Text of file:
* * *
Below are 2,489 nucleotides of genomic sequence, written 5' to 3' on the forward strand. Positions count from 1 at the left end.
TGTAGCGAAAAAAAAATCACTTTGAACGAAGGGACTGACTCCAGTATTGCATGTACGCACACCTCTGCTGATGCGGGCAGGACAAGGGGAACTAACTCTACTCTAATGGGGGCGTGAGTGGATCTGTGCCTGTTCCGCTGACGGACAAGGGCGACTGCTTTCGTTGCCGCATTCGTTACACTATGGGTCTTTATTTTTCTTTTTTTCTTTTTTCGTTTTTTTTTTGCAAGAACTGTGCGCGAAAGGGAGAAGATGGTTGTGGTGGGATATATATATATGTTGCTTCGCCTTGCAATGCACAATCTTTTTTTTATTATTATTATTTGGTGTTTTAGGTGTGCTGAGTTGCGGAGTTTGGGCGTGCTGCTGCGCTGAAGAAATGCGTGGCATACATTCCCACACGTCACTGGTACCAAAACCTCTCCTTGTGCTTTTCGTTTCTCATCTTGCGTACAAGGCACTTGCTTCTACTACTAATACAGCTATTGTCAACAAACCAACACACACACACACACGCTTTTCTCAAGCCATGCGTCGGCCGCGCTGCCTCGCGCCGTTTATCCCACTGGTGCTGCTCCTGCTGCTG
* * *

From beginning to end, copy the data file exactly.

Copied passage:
Below are 2,489 nucleotides of genomic sequence, written 5' to 3' on the forward strand. Positions count from 1 at the left end.
TGTAGCGAAAAAAAAATCACTTTGAACGAAGGGACTGACTCCAGTATTGCATGTACGCACACCTCTGCTGATGCGGGCAGGACAAGGGGAACTAACTCTACTCTAATGGGGGCGTGAGTGGATCTGTGCCTGTTCCGCTGACGGACAAGGGCGACTGCTTTCGTTGCCGCATTCGTTACACTATGGGTCTTTATTTTTCTTTTTTTCTTTTTTCGTTTTTTTTTTGCAAGAACTGTGCGCGAAAGGGAGAAGATGGTTGTGGTGGGATATATATATATGTTGCTTCGCCTTGCAATGCACAATCTTTTTTTTATTATTATTATTTGGTGTTTTAGGTGTGCTGAGTTGCGGAGTTTGGGCGTGCTGCTGCGCTGAAGAAATGCGTGGCATACATTCCCACACGTCACTGGTACCAAAACCTCTCCTTGTGCTTTTCGTTTCTCATCTTGCGTACAAGGCACTTGCTTCTACTACTAATACAGCTATTGTCAACAAACCAACACACACACACACACGCTTTTCTCAAGCCATGCGTCGGCCGCGCTGCCTCGCGCCGTTTATCCCACTGGTGCTGCTCCTGCTGCTG